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Black Bear

Ursus americanus
Cinnamon-colored black bear, side profile on ridge. Photo by Raylene Wall
These bruins should really be named the multi-colored bear since they may be brown, tan, blonde and cinnamon as well as black, and even black ones can have white markings on their chest. So to distinguish them from grizzly bears (rarely seen on the Refuge), use the shape of their face (straight not concave) and tall ears as well as lack of shoulder hump. Size and color are misleading. Check out the website at Montana Fish, Wildlife and Parks for help and to take their bear identification test.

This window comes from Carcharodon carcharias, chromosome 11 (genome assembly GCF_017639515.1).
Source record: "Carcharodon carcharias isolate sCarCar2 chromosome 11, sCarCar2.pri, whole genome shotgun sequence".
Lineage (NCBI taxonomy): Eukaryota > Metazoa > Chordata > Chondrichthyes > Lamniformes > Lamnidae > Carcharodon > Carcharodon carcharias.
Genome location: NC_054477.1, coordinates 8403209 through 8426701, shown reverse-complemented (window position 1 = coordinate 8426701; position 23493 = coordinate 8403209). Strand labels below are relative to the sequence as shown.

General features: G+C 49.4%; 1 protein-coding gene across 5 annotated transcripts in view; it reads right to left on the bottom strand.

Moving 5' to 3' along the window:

Bears must gain much weight to hibernate through the winter so food is extremely important to them. To prevent bears from associating people with food and becoming a problem, pack out all your litter. Bears do much better feeding on natural foods. Watch for them feeding in the berry bushes along Pauline Creek, particularly in August.

Facts About Black Bear

200-475 pounds
Omnivore – plants, fruit, insects, fish, meat
30 years
Breeds in June
Young (1-3, typically 2) born in den in January
Rare but look in brushy areas along Pauline Creek when berries are ripe (late July to August) 
Page Photo Credits — Cinnamon-colored black bear. ©Raylene Wall.
Last Updated: Mar 21, 2013
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